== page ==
Now we hear that there have been bills introduced by the Idaho School Boards Association that would resurrect many of the elements of the law that 57% of Idahoans rejected through Proposition 1.
Idaho does not need more of the same. We need reforms that are based on data showing us what actually improves student achievement.
Laws that merely demoralize teachers will not get us where we need to be.
Your committees should set those bills aside until the task force has completed its work—a process that, you will agree, must include public meetings around the state and other means for the public to share their thoughts and ideas.
We all agree that the loudest message from voters last November was that they objected to the process followed in passing the Luna laws. The public was ignored then, including the thousands who testified against those laws before these committees and wrote to legislators urging the rejection of those laws.
I am already hearing from many in the public who are skeptical about the prospects of this task force setting aside political agendas and achieving real progress for our schools.
I tell them that I believe we actually have a great opportunity here.
But we have to recognize that if this Legislature fails to listen to the public—if this Legislature again passes laws that voters have already told us they do not support—you will jeopardize the public faith that this new process we have only just begun is legitimate and driven not by political agendas, but only by a genuine interest in figuring out what’s best for our students and ultimately our economy.
Let’s not turn down the same road that has proven so disastrous already.
Please do the right thing. Respect the will of Idaho voters and refrain from passing laws in this session that will impact our schools.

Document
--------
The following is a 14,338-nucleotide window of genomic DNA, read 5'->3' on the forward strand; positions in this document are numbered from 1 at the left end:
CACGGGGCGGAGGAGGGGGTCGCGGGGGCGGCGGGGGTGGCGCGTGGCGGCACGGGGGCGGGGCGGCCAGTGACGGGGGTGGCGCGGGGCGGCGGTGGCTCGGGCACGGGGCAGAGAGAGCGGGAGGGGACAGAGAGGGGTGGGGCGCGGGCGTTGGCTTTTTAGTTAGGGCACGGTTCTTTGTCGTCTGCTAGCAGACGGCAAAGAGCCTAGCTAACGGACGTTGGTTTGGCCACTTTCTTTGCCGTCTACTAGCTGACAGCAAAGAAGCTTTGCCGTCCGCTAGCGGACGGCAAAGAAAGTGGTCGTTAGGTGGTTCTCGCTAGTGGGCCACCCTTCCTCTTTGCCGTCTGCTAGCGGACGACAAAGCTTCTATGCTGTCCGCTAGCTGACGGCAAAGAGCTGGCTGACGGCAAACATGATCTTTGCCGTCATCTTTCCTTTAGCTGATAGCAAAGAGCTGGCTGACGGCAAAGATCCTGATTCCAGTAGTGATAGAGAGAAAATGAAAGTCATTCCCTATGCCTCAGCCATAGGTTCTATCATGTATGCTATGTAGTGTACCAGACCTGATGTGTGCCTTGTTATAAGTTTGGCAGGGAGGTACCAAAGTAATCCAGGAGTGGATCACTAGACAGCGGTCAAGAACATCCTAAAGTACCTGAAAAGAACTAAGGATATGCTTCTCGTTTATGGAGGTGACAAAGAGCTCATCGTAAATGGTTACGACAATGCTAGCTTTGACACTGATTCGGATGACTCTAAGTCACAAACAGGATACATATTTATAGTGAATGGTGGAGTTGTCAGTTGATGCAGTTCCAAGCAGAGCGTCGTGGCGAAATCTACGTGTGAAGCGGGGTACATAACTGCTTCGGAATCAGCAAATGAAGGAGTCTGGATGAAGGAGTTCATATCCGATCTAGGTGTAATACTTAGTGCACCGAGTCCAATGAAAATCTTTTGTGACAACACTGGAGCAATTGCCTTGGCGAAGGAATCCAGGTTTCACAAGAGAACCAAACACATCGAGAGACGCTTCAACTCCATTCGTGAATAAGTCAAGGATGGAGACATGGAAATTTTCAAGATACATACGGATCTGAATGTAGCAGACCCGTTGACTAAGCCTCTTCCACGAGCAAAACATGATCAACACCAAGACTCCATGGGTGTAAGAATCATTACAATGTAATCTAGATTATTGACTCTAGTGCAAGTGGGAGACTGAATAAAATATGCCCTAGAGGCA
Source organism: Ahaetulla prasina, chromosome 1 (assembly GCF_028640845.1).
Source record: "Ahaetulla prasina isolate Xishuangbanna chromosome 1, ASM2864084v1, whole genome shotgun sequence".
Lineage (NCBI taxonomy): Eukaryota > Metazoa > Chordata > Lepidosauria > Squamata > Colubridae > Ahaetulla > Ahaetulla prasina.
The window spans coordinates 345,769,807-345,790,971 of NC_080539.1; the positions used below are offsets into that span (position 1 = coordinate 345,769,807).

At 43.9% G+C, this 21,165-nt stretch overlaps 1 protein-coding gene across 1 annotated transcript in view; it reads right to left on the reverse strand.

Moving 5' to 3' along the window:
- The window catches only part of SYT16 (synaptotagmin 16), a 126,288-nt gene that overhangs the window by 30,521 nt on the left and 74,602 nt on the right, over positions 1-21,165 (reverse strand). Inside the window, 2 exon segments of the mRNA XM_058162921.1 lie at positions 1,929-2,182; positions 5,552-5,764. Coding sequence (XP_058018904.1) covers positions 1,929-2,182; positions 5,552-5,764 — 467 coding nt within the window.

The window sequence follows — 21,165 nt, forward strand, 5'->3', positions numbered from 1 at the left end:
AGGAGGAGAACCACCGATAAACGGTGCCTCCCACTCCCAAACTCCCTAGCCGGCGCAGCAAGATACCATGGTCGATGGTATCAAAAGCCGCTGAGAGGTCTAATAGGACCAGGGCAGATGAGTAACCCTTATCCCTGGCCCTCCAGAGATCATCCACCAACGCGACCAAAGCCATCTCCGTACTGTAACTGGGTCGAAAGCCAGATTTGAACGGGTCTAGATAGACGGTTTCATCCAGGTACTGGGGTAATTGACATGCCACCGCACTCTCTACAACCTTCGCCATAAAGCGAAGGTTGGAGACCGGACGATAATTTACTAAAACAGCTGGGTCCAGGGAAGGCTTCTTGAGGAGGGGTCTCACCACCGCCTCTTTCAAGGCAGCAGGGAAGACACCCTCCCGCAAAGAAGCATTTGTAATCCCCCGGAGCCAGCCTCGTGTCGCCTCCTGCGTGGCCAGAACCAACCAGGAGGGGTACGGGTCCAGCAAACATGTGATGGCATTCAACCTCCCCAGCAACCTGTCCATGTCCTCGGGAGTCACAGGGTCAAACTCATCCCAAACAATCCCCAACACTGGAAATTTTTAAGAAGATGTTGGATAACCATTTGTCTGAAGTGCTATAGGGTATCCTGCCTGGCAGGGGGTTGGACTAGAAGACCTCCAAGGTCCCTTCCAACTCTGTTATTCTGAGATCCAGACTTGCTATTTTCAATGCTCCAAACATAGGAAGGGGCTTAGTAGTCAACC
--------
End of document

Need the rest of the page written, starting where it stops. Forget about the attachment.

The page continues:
Sandwich Bill to Be Introduced Next Week
Rep. Phylis King (D-Boise) will introduce legislation Tuesday morning in the House Commerce and Human Resources Committee that would permit, but not require, employees who have worked at least 7 ½ hours a 30 minute unpaid break for a meal. The IEA supports this proposal.
While many employers do provide meal breaks, it is not required and some employees are made to work long shifts with no break. Many people mistakenly believe that federal law requires coffee and meal breaks. This is not the case. Federal law only requires minimum and overtime wages. It does not required coffee breaks, and it does not require meal breaks.
The need for workers to have a break from the duties has been exhaustively studied and documented. It is beyond question that public safety and worker health suffer when workers are not provided sufficient opportunities to rest, eat, and use the bathroom.
You can email members of the committee (http://legislature.idaho.gov/about/contactbycommittee.cfm). Simply put “Support Meal Breaks” in the subject line and ask them to support Idaho workers by giving them a meal break. This will only take a few minutes of your time. It’s so simple; you can even eat a sandwich while you do it!